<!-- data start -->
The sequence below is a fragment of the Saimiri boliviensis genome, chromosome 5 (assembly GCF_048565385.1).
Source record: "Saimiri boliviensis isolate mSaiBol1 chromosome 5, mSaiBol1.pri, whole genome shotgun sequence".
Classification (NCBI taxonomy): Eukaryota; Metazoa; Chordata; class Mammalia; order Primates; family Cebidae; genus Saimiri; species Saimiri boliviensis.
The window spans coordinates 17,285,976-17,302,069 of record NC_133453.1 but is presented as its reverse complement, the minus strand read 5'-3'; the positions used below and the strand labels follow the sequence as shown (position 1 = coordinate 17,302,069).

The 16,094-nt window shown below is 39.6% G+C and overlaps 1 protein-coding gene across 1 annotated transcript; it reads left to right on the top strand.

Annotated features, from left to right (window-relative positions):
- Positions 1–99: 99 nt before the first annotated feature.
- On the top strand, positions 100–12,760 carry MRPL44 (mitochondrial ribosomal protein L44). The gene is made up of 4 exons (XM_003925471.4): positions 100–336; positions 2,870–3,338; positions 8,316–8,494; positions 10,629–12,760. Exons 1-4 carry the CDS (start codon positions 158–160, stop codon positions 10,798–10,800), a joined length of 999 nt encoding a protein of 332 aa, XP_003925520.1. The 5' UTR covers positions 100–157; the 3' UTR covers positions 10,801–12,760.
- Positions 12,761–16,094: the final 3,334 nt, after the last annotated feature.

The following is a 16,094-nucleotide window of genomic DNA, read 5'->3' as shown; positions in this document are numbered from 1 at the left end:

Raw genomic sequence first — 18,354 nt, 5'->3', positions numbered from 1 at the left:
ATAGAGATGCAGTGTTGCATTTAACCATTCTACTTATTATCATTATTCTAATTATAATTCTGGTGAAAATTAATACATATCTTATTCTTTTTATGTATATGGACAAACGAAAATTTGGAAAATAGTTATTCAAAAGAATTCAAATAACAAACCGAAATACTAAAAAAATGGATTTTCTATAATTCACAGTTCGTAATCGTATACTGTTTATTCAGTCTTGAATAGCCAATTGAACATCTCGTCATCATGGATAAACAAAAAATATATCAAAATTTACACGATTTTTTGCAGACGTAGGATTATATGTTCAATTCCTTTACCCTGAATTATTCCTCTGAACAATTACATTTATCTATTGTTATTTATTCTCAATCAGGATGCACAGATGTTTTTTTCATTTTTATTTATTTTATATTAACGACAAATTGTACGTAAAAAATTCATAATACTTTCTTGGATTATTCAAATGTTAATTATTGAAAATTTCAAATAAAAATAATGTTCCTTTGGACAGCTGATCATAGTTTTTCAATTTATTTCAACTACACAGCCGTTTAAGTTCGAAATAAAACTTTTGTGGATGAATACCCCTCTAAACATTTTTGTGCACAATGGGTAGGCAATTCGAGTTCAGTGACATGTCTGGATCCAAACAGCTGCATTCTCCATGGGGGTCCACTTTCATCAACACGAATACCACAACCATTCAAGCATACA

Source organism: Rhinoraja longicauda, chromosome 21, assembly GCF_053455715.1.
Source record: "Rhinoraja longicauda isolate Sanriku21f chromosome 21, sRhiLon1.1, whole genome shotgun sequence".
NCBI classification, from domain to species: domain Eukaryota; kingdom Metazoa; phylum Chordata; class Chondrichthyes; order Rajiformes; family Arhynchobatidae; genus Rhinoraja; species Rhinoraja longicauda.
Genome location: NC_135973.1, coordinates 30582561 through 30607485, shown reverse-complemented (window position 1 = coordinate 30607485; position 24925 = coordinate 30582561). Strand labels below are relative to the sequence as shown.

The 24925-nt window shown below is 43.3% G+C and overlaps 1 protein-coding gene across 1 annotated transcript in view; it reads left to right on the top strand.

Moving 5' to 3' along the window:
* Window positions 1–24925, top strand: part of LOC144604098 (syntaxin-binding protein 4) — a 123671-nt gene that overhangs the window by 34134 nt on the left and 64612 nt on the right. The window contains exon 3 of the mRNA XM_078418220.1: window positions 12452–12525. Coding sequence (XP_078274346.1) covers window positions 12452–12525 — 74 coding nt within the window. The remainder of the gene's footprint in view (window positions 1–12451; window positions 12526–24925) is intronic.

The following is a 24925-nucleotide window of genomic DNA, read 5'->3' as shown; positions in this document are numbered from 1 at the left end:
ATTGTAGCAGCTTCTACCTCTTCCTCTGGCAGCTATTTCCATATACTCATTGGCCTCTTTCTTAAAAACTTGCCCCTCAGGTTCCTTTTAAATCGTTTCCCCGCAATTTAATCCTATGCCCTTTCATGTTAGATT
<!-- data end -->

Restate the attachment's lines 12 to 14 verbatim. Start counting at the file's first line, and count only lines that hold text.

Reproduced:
ATAGAGATGCAGTGTTGCATTTAACCATTCTACTTATTATCATTATTCTAATTATAATTCTGGTGAAAATTAATACATATCTTATTCTTTTTATGTATATGGACAAACGAAAATTTGGAAAATAGTTATTCAAAAGAATTCAAATAACAAACCGAAATACTAAAAAAATGGATTTTCTATAATTCACAGTTCGTAATCGTATACTGTTTATTCAGTCTTGAATAGCCAATTGAACATCTCGTCATCATGGATAAACAAAAAATATATCAAAATTTACACGATTTTTTGCAGACGTAGGATTATATGTTCAATTCCTTTACCCTGAATTATTCCTCTGAACAATTACATTTATCTATTGTTATTTATTCTCAATCAGGATGCACAGATGTTTTTTTCATTTTTATTTATTTTATATTAACGACAAATTGTACGTAAAAAATTCATAATACTTTCTTGGATTATTCAAATGTTAATTATTGAAAATTTCAAATAAAAATAATGTTCCTTTGGACAGCTGATCATAGTTTTTCAATTTATTTCAACTACACAGCCGTTTAAGTTCGAAATAAAACTTTTGTGGATGAATACCCCTCTAAACATTTTTGTGCACAATGGGTAGGCAATTCGAGTTCAGTGACATGTCTGGATCCAAACAGCTGCATTCTCCATGGGGGTCCACTTTCATCAACACGAATACCACAACCATTCAAGCATACA

Source organism: Rhinoraja longicauda, chromosome 21, assembly GCF_053455715.1.
Source record: "Rhinoraja longicauda isolate Sanriku21f chromosome 21, sRhiLon1.1, whole genome shotgun sequence".